This search often leaves us frantically dancing to appease powers that are not real; looking for hope in things that cannot provide transformation and life. Whatever drives our search, however we clothe our false idols the truth is they cannot save. They cannot bring peace because the source of our rest and peace is being blocked by our quest for control and safety.

We are not so different from those ancient Israelites from today’s scripture passage. It’s easy to ridicule and dismiss King Ahab. I did for most of the week until I remembered the complex world in which he lived, a world that was just as diverse and demanding as the world in which we live today. He was the king of a relatively small country in the midst of much larger and more powerful neighbors. His own country was filled with people who worshipped other gods and had other beliefs.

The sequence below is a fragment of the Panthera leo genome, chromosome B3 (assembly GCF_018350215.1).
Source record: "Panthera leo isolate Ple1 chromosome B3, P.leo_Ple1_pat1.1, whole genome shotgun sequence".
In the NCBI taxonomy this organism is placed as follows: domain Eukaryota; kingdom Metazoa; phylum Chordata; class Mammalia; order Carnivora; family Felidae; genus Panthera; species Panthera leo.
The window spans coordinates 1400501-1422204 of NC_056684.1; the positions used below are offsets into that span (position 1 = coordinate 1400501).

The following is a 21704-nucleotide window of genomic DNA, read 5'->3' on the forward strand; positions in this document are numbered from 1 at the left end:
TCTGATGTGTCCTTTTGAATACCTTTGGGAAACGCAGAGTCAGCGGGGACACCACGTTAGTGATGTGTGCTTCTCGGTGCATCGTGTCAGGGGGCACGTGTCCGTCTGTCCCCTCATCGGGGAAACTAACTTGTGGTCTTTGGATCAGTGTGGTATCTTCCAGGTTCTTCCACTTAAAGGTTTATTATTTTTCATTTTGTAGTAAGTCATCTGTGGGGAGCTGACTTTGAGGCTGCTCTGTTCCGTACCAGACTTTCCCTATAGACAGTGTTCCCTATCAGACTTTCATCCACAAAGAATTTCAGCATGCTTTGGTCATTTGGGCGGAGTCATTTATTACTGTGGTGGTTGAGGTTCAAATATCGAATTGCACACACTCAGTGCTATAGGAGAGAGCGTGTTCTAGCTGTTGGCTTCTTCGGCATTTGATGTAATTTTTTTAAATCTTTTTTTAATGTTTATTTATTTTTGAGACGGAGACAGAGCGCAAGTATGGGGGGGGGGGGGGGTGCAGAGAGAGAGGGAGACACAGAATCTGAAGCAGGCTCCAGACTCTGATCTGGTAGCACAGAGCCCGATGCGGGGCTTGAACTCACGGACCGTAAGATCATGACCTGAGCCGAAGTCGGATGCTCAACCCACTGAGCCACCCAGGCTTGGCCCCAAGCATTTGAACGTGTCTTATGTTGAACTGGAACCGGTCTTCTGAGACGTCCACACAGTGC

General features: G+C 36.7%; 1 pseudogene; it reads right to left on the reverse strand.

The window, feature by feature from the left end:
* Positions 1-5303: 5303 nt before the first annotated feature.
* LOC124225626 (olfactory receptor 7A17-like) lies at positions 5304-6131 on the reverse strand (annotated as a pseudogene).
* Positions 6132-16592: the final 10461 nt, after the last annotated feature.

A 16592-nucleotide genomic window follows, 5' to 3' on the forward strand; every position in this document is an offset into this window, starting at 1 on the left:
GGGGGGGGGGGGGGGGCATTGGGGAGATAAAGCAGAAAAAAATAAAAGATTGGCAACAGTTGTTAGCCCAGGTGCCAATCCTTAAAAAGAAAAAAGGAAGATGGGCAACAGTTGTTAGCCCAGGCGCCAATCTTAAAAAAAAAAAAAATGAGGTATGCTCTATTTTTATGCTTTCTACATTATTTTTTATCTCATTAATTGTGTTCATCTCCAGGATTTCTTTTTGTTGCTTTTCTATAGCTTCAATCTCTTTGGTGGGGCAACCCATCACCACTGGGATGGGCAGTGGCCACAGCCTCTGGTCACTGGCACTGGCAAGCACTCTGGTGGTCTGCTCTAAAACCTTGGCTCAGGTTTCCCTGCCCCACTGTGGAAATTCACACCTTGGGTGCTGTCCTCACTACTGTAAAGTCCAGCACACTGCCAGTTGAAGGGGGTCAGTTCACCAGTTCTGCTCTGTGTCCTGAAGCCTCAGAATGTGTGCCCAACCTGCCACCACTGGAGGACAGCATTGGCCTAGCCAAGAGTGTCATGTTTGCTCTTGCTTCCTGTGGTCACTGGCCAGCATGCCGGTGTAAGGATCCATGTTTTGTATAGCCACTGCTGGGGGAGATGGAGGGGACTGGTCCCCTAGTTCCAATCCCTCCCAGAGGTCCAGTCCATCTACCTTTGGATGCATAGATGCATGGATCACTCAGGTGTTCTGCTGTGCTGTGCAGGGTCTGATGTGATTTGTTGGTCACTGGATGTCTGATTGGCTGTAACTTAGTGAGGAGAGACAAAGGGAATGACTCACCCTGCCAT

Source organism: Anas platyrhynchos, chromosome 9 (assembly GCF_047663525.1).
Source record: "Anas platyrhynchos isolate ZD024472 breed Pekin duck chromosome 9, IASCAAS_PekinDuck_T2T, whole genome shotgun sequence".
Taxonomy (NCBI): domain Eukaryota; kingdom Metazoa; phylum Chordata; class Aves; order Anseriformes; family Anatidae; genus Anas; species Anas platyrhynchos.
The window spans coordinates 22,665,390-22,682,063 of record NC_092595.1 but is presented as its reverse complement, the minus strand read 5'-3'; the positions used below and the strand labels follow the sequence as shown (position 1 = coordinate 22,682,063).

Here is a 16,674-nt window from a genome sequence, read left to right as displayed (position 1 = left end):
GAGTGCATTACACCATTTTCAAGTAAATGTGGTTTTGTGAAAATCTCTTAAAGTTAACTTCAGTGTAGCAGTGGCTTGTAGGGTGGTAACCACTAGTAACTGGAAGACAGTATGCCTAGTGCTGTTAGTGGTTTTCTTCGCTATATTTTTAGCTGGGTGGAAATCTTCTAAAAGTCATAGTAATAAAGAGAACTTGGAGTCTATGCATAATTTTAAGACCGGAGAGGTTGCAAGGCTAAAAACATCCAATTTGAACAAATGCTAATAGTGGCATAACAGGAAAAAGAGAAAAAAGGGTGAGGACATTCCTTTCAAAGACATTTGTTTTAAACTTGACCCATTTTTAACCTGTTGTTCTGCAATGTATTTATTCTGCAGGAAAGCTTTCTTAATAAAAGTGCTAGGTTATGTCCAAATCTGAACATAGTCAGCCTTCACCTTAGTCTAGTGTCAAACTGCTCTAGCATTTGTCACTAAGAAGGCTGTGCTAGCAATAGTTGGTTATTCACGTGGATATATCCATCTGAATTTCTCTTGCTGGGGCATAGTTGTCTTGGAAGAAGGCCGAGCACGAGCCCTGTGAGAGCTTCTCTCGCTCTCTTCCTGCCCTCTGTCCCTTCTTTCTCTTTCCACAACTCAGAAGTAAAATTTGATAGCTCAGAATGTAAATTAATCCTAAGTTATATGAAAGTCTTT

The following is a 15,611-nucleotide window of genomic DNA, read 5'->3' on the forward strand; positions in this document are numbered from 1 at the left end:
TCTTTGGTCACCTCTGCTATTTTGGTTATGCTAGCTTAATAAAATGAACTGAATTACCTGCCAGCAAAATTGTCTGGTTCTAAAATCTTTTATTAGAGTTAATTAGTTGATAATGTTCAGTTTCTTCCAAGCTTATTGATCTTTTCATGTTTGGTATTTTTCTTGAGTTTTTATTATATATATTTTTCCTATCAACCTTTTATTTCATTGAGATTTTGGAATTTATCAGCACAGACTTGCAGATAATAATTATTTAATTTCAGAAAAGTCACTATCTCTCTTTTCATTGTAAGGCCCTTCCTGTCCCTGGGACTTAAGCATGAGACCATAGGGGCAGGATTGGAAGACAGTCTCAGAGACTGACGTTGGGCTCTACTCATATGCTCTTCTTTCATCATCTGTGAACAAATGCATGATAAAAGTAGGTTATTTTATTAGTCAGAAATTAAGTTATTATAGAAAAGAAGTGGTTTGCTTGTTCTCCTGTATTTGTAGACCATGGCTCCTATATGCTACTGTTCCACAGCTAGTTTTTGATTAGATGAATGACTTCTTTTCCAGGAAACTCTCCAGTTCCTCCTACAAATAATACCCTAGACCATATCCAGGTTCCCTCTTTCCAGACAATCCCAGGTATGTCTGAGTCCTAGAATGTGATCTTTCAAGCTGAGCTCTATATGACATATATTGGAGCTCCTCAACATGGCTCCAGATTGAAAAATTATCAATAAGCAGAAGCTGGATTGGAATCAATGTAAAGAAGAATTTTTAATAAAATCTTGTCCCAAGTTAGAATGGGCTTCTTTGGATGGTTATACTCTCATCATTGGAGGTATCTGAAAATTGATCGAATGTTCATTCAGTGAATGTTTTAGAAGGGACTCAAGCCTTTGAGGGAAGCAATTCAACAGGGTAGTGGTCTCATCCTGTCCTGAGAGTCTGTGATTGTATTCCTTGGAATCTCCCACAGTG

In order to solidify control of his territory he married, Jezebel, the daughter of another King and in order to keep control he allowed the introduction of the worship of the gods of her people. Anything to keep the people happy, anything to appear to be doing what he can to control the circumstances of life. But there was Elijah, the prophet of Yahweh, the one who spoke for God, the one who demanded that Ahab return to the ways of the God of his ancestors. There was Elijah demanding that the make a choice.